Fresh copy of collection published just before the death of the celebrated poet and publisher of Sovremennik.
Combining poetry published in earlier magazines with new creations, this collection is an ‘excellent example of the realistic poetry of the second half of the nineteenth century’ (Fekula).
Nikolai Nekrasov (1821 – 1878), a much-loved poet in his own right whose work Turgenev described as ‘brandish[ing] like fire,’ is also credited with discovering and first publishing many other Russian literary giants. As the editor of Sovremennik, a journal founded years earlier by Aleksandr Pushkin, Nekrasov was responsible for the publication of Dostoevskii’s first works, Turgenev’s A Hunstman’s Sketches, and even Chernyshevskii’s Zeitgeist-defining novel What is to be done? (a question later ‘answered’ by Lenin himself in a tract of the same name). Nekrasov published the latter whilst the author was in prison, and several of Nekrasov’s own works were also banned by the Russian imperial censors; he was an outspoken opponent of serfdom, criticising even the emancipatory ukaz of 1861 for not going far enough to improve the lot of the Russian peasantry.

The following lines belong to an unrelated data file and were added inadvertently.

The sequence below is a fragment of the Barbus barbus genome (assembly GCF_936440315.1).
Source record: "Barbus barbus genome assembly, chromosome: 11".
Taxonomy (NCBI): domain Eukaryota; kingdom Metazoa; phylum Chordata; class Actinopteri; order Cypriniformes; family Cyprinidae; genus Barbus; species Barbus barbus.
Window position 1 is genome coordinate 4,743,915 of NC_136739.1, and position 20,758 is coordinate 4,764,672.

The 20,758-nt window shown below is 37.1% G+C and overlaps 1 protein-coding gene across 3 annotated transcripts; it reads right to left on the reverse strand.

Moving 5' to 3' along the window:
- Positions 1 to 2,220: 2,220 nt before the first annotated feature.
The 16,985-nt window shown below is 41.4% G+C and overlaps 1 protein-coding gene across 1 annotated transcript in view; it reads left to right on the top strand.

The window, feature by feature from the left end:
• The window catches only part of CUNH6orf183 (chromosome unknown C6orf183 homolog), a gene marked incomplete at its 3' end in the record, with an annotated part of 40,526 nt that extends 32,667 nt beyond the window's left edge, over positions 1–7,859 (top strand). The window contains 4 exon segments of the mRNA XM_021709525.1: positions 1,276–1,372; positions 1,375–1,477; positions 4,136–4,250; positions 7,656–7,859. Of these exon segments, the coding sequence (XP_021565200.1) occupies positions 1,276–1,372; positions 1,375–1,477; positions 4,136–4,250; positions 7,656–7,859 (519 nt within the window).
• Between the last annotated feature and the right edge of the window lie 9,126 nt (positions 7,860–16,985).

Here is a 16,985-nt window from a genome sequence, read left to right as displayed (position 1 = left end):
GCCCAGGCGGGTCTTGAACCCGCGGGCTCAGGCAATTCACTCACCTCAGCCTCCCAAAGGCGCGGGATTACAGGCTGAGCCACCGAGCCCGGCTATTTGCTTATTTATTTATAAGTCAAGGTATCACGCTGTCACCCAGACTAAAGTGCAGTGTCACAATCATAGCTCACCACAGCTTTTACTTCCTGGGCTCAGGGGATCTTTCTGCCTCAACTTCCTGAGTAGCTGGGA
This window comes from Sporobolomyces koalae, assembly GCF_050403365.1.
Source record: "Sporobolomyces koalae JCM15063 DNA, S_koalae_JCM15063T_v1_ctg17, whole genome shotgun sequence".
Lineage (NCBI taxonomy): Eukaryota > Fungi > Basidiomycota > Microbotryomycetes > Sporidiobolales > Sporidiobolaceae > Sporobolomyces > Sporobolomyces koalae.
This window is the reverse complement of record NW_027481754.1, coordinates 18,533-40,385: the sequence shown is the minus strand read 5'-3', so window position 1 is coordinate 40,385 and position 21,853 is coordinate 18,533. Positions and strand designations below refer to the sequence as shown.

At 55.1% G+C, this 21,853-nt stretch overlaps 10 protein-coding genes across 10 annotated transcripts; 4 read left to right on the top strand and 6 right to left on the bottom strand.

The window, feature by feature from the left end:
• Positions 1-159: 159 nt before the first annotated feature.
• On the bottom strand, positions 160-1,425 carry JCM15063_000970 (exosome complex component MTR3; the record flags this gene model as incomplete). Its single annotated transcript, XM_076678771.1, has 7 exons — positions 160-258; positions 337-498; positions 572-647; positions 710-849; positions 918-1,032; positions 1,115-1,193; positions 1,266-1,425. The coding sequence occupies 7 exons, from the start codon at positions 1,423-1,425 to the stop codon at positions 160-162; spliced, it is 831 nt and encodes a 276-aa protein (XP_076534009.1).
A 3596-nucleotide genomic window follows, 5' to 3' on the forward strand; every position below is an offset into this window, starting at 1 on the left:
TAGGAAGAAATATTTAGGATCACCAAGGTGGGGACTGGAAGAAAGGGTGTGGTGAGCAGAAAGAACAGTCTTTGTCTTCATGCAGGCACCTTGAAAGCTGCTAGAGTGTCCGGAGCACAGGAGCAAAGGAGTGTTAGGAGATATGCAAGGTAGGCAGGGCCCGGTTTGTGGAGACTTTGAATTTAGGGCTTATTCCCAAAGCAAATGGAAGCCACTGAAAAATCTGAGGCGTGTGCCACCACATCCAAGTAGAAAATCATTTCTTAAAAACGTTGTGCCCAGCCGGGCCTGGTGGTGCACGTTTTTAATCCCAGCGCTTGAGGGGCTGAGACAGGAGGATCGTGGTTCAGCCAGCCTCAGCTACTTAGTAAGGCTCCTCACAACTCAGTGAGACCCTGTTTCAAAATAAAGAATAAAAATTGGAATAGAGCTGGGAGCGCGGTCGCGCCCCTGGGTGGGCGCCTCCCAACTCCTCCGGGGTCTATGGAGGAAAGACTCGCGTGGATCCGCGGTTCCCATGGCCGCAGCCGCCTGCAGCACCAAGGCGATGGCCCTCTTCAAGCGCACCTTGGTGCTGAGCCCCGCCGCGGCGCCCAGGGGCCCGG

First edition. 8vo. pp. , table of contents, 169 including title (with slight discolouration) and half-title. Contemporary black calf backed brown cloth, speckled edges; rebacked to style.
Provenance: Paul M. Fekula (this copy is no. 4982 in his catalogue).
Stock ID: 77761